Micromuse buy will give IBM VoIP tech edge

IBM Corp. has agreed to buy network management software vendor Micromuse Inc. for US$865 million in cash, the companies announced Wednesday.

IBM said the move would allow it to offer its customers better technology for dealing with increasingly mixed traffic in their networks produced by VOIP (voice over Internet Protocol) and other online voice and video services.

The companies hope to close the deal in the first quarter next year subject to approval from Micromuse shareholders and U.S. regulators, they said.

IBM has offered $10 for each Micromuse share, almost 40 percent above its closing price on Tuesday of $7.21. In early trading Wednesday, Micromuse stock (ticker symbol: MUSE) jumped more than 35 percent to reach $9.84.

IBM plans to add Micromuse’s technology to its line-up of Tivoli management software to help companies better manage services such as videoconferencing for remote workers or streamed music for cell phone customers, it said.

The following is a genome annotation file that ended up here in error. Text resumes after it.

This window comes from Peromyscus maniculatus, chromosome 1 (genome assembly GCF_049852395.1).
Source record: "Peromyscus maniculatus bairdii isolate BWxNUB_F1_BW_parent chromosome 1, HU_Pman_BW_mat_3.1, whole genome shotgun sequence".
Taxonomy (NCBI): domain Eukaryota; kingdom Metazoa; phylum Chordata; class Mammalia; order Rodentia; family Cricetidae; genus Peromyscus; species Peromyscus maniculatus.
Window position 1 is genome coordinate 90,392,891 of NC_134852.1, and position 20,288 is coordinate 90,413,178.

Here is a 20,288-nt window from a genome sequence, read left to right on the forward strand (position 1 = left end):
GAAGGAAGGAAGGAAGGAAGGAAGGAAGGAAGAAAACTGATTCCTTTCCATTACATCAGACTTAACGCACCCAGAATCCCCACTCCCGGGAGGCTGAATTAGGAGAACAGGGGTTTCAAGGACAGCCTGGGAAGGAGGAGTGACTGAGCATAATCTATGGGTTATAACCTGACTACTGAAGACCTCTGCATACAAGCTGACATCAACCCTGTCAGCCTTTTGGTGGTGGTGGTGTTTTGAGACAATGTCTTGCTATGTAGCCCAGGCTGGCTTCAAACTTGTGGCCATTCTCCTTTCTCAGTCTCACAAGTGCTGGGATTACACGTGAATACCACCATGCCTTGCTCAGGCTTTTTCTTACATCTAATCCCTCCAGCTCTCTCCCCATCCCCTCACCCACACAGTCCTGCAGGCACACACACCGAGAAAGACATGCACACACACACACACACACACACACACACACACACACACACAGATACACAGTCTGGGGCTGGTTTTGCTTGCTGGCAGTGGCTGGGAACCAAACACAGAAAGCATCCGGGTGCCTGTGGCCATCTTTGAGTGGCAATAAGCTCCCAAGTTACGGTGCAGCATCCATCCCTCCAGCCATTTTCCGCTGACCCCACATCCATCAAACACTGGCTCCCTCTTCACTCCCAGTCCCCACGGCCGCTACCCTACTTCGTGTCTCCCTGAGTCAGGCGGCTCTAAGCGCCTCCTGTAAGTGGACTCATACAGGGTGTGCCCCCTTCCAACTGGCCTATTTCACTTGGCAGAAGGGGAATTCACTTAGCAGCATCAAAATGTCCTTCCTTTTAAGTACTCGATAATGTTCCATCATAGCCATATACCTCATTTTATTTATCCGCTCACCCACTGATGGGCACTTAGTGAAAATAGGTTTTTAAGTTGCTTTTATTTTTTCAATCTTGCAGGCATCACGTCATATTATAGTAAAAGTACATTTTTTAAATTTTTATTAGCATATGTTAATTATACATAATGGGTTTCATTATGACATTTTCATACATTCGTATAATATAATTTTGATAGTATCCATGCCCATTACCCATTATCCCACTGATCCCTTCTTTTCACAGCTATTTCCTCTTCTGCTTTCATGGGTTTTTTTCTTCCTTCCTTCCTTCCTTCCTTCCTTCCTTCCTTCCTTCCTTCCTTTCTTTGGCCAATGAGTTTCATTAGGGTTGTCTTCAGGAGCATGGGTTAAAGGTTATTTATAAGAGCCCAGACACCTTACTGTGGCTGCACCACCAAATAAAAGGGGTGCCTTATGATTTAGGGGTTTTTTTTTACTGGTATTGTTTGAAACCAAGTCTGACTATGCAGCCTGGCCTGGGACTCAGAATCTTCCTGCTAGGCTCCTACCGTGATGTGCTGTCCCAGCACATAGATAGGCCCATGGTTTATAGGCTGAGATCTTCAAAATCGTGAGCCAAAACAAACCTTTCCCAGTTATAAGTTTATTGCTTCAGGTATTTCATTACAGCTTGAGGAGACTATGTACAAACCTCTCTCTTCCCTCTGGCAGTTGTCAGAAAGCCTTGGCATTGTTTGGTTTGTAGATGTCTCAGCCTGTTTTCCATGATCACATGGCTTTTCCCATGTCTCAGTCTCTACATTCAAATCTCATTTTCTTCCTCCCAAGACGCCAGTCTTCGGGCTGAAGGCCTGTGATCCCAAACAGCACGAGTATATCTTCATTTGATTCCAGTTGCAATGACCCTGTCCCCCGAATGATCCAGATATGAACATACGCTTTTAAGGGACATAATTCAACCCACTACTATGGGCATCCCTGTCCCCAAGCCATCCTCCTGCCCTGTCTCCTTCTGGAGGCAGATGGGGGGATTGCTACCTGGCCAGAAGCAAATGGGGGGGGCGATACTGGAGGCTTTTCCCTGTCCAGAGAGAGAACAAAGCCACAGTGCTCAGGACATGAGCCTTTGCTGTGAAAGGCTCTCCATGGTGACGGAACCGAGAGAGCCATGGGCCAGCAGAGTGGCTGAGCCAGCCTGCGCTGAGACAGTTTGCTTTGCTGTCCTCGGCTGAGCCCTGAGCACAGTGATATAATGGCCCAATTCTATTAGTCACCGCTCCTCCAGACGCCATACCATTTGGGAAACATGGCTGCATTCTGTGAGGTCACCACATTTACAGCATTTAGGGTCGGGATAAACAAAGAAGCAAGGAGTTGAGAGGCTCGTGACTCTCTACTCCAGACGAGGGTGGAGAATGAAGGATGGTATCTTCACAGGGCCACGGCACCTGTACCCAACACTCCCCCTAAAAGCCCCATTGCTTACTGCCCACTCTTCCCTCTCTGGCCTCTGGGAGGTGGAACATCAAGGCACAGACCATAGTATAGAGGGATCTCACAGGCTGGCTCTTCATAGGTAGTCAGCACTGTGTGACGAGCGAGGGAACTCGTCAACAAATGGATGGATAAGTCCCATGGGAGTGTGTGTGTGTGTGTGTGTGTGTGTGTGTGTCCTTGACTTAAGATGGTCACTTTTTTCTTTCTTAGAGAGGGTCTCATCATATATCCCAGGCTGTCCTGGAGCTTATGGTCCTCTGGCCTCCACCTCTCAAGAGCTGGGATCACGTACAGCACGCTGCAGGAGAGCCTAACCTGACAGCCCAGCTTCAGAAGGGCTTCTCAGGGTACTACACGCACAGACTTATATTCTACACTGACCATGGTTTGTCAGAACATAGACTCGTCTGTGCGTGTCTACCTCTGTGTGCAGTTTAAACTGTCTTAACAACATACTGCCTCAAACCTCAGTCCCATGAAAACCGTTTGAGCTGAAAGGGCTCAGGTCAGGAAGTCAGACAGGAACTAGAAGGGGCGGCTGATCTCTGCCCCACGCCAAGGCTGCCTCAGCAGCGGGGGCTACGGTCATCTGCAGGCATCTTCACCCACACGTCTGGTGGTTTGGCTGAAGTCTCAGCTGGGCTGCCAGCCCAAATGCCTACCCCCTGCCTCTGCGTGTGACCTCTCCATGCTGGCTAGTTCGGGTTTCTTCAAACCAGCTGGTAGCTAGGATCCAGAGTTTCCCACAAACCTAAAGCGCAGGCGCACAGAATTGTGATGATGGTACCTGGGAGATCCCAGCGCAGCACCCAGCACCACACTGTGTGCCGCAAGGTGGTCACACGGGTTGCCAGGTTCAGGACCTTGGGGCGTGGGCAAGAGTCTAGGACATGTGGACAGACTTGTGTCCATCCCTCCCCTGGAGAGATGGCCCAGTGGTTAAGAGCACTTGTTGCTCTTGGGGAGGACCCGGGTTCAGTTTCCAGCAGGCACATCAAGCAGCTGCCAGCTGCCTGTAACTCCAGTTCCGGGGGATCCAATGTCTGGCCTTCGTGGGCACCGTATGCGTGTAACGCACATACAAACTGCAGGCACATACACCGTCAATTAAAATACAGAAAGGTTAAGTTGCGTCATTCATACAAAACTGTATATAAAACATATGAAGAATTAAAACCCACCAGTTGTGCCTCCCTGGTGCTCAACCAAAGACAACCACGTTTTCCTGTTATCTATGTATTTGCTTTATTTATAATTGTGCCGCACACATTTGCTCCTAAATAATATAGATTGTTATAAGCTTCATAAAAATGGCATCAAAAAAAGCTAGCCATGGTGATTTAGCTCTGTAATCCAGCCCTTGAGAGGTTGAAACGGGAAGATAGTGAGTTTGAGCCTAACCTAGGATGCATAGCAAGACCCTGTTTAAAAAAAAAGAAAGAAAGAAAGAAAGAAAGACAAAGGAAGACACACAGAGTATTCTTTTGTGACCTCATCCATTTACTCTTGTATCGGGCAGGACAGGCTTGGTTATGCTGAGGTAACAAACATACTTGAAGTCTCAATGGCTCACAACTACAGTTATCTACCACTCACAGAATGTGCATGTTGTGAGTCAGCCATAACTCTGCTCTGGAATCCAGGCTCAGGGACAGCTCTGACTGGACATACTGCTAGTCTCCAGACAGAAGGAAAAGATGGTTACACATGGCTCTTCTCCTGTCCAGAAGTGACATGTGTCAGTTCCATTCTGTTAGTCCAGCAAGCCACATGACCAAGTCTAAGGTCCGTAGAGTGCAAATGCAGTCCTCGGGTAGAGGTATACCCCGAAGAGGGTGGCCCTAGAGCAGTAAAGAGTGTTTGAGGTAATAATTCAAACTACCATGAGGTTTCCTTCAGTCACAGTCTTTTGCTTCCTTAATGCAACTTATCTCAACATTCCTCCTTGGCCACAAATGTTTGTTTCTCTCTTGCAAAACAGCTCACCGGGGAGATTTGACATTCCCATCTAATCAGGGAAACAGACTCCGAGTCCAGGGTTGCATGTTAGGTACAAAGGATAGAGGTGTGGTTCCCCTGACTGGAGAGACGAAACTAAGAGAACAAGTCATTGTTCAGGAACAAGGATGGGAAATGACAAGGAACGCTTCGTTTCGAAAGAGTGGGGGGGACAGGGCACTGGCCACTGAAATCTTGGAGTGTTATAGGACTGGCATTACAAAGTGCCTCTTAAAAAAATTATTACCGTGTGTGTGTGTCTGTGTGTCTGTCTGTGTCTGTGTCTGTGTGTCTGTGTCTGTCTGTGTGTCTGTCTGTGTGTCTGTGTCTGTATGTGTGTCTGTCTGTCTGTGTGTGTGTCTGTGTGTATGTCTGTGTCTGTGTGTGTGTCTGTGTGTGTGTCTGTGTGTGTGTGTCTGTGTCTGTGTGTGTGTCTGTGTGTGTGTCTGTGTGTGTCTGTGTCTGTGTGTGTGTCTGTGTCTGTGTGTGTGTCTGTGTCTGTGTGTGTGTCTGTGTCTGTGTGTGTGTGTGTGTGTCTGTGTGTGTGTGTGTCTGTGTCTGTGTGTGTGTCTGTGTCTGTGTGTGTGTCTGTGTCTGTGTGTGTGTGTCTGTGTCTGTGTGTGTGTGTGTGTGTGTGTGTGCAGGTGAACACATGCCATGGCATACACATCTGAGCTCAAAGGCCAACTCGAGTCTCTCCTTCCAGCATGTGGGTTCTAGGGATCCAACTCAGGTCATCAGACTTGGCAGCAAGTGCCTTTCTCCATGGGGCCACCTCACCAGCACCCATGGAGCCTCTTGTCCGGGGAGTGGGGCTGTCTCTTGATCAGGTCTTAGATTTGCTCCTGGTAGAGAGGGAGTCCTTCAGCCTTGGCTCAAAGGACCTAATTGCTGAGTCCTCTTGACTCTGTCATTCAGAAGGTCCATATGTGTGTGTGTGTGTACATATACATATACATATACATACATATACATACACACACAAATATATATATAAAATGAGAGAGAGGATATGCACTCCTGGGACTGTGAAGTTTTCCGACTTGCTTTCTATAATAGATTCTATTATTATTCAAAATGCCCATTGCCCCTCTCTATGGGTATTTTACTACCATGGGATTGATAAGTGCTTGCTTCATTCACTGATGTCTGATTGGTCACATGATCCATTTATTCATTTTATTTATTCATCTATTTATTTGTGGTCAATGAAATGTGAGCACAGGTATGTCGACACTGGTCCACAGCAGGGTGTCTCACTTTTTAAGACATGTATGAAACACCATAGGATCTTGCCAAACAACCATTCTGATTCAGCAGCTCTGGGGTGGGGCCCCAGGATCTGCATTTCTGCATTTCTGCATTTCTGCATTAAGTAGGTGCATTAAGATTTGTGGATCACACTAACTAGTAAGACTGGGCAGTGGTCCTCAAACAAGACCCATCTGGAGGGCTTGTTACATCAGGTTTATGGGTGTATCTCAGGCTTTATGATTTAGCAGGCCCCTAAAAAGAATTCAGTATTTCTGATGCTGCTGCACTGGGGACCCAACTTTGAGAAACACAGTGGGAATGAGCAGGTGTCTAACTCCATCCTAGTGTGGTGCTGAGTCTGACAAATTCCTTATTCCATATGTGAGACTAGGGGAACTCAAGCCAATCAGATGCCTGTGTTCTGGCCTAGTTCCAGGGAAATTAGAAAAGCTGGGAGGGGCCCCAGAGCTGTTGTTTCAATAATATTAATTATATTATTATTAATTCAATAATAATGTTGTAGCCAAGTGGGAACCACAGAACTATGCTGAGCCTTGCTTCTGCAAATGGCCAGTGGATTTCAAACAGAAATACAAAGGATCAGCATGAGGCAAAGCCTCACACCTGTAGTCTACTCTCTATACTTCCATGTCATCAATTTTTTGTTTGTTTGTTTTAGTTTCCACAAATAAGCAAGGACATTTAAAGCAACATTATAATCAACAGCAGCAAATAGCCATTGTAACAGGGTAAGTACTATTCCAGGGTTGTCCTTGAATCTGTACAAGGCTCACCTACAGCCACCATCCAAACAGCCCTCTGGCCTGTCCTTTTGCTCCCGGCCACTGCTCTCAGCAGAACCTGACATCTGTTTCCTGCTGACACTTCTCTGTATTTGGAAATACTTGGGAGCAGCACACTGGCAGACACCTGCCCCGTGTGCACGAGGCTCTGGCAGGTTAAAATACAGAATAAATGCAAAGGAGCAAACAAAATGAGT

The rise of VOIP and video-on-demand traffic is making networks more complex and organizations need real-time network and service management capabilities, according to IBM. Micromuse’s products can also diagnose and fix network outages and performance problems, it said.

Based in San Francisco, the company has about 1,800 customers, including America Online Inc., British Telecommunications PLC, Deutsche Telecom AG, Fidelity Investments Services Ltd. and the U.S. Securities and Exchange Commission.

Its revenue for the fiscal year ended September 2005 grew 10 percent to $160.8 million. Net losses were $3.8 million based on generally accepted accounting principles (GAAP), compared with net income of $4.4 million in fiscal 2004. Micromuse projected that revenue would grow to between $195 million and $200 million for fiscal 2006. It did not forecast GAAP income.

If the deal is approved Micromuse will become a business unit in IBM’s Tivoli division. The companies have about 500 joint customers, IBM said.

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